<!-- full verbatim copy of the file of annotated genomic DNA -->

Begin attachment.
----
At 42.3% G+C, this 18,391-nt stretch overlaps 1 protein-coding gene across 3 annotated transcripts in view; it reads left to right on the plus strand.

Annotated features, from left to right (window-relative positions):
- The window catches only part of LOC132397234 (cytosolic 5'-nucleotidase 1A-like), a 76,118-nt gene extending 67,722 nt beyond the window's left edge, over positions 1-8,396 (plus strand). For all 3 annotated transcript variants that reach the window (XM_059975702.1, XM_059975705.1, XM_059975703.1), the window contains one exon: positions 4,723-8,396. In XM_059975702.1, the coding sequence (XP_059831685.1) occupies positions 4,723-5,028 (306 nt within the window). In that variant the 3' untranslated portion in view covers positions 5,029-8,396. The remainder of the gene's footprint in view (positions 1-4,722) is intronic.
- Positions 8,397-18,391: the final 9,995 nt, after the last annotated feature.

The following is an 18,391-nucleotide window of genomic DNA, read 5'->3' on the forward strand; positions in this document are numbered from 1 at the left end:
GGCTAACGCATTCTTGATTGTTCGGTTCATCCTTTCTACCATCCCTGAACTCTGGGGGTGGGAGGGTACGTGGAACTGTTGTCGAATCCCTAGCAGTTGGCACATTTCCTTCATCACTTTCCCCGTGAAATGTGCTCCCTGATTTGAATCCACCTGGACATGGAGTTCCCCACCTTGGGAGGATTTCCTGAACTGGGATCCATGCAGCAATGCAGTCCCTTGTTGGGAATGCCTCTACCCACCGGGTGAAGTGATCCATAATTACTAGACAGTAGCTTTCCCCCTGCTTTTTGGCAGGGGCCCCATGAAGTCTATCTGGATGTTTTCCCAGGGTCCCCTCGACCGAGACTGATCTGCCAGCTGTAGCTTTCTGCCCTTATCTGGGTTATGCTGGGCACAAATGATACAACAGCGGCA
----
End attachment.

At 42.3% G+C, this 18,391-nt stretch overlaps 1 protein-coding gene across 3 annotated transcripts in view; it reads left to right on the plus strand.

Annotated features, from left to right (window-relative positions):
- The window catches only part of LOC132397234 (cytosolic 5'-nucleotidase 1A-like), a 76,118-nt gene extending 67,722 nt beyond the window's left edge, over positions 1-8,396 (plus strand). For all 3 annotated transcript variants that reach the window (XM_059975702.1, XM_059975705.1, XM_059975703.1), the window contains one exon: positions 4,723-8,396. In XM_059975702.1, the coding sequence (XP_059831685.1) occupies positions 4,723-5,028 (306 nt within the window). In that variant the 3' untranslated portion in view covers positions 5,029-8,396. The remainder of the gene's footprint in view (positions 1-4,722) is intronic.
- Positions 8,397-18,391: the final 9,995 nt, after the last annotated feature.

The following is an 18,391-nucleotide window of genomic DNA, read 5'->3' on the forward strand; positions in this document are numbered from 1 at the left end:
GGCTAACGCATTCTTGATTGTTCGGTTCATCCTTTCTACCATCCCTGAACTCTGGGGGTGGGAGGGTACGTGGAACTGTTGTCGAATCCCTAGCAGTTGGCACATTTCCTTCATCACTTTCCCCGTGAAATGTGCTCCCTGATTTGAATCCACCTGGACATGGAGTTCCCCACCTTGGGAGGATTTCCTGAACTGGGATCCATGCAGCAATGCAGTCCCTTGTTGGGAATGCCTCTACCCACCGGGTGAAGTGATCCATAATTACTAGACAGTAGCTTTCCCCCTGCTTTTTGGCAGGGGCCCCATGAAGTCTATCTGGATGTTTTCCCAGGGTCCCCTCGACCGAGACTGATCTGCCAGCTGTAGCTTTCTGCCCTTATCTGGGTTATGCTGGGCACAAATGATACAACAGCGGCA